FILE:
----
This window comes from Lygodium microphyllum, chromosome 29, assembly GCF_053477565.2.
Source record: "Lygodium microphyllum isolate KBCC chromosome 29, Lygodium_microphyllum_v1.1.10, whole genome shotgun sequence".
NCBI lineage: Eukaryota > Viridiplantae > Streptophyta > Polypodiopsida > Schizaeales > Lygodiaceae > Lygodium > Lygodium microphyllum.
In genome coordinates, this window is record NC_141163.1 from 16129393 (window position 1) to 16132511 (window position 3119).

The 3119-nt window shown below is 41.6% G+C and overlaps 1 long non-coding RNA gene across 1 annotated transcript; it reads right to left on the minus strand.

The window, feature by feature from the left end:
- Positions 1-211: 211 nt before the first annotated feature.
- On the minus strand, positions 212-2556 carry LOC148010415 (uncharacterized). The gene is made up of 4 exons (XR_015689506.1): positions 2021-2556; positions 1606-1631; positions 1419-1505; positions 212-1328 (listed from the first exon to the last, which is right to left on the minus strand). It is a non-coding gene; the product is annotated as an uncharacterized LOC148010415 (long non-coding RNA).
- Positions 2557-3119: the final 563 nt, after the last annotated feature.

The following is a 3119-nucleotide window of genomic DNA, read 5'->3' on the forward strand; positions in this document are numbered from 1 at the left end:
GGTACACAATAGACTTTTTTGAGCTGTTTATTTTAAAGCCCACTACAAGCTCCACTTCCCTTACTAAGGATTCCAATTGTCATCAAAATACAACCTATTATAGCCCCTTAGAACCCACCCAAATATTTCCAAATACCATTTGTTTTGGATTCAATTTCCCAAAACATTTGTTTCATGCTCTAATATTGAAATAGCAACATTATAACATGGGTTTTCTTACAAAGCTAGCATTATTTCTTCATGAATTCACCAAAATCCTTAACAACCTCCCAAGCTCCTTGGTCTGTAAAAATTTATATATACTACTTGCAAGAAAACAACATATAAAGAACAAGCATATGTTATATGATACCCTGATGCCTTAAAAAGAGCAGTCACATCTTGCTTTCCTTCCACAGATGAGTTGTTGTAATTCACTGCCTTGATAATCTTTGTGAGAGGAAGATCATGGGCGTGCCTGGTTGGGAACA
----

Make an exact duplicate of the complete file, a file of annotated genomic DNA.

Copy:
This window comes from Lygodium microphyllum, chromosome 29, assembly GCF_053477565.2.
Source record: "Lygodium microphyllum isolate KBCC chromosome 29, Lygodium_microphyllum_v1.1.10, whole genome shotgun sequence".
NCBI lineage: Eukaryota > Viridiplantae > Streptophyta > Polypodiopsida > Schizaeales > Lygodiaceae > Lygodium > Lygodium microphyllum.
In genome coordinates, this window is record NC_141163.1 from 16129393 (window position 1) to 16132511 (window position 3119).

The 3119-nt window shown below is 41.6% G+C and overlaps 1 long non-coding RNA gene across 1 annotated transcript; it reads right to left on the minus strand.

The window, feature by feature from the left end:
- Positions 1-211: 211 nt before the first annotated feature.
- On the minus strand, positions 212-2556 carry LOC148010415 (uncharacterized). The gene is made up of 4 exons (XR_015689506.1): positions 2021-2556; positions 1606-1631; positions 1419-1505; positions 212-1328 (listed from the first exon to the last, which is right to left on the minus strand). It is a non-coding gene; the product is annotated as an uncharacterized LOC148010415 (long non-coding RNA).
- Positions 2557-3119: the final 563 nt, after the last annotated feature.

The following is a 3119-nucleotide window of genomic DNA, read 5'->3' on the forward strand; positions in this document are numbered from 1 at the left end:
GGTACACAATAGACTTTTTTGAGCTGTTTATTTTAAAGCCCACTACAAGCTCCACTTCCCTTACTAAGGATTCCAATTGTCATCAAAATACAACCTATTATAGCCCCTTAGAACCCACCCAAATATTTCCAAATACCATTTGTTTTGGATTCAATTTCCCAAAACATTTGTTTCATGCTCTAATATTGAAATAGCAACATTATAACATGGGTTTTCTTACAAAGCTAGCATTATTTCTTCATGAATTCACCAAAATCCTTAACAACCTCCCAAGCTCCTTGGTCTGTAAAAATTTATATATACTACTTGCAAGAAAACAACATATAAAGAACAAGCATATGTTATATGATACCCTGATGCCTTAAAAAGAGCAGTCACATCTTGCTTTCCTTCCACAGATGAGTTGTTGTAATTCACTGCCTTGATAATCTTTGTGAGAGGAAGATCATGGGCGTGCCTGGTTGGGAACA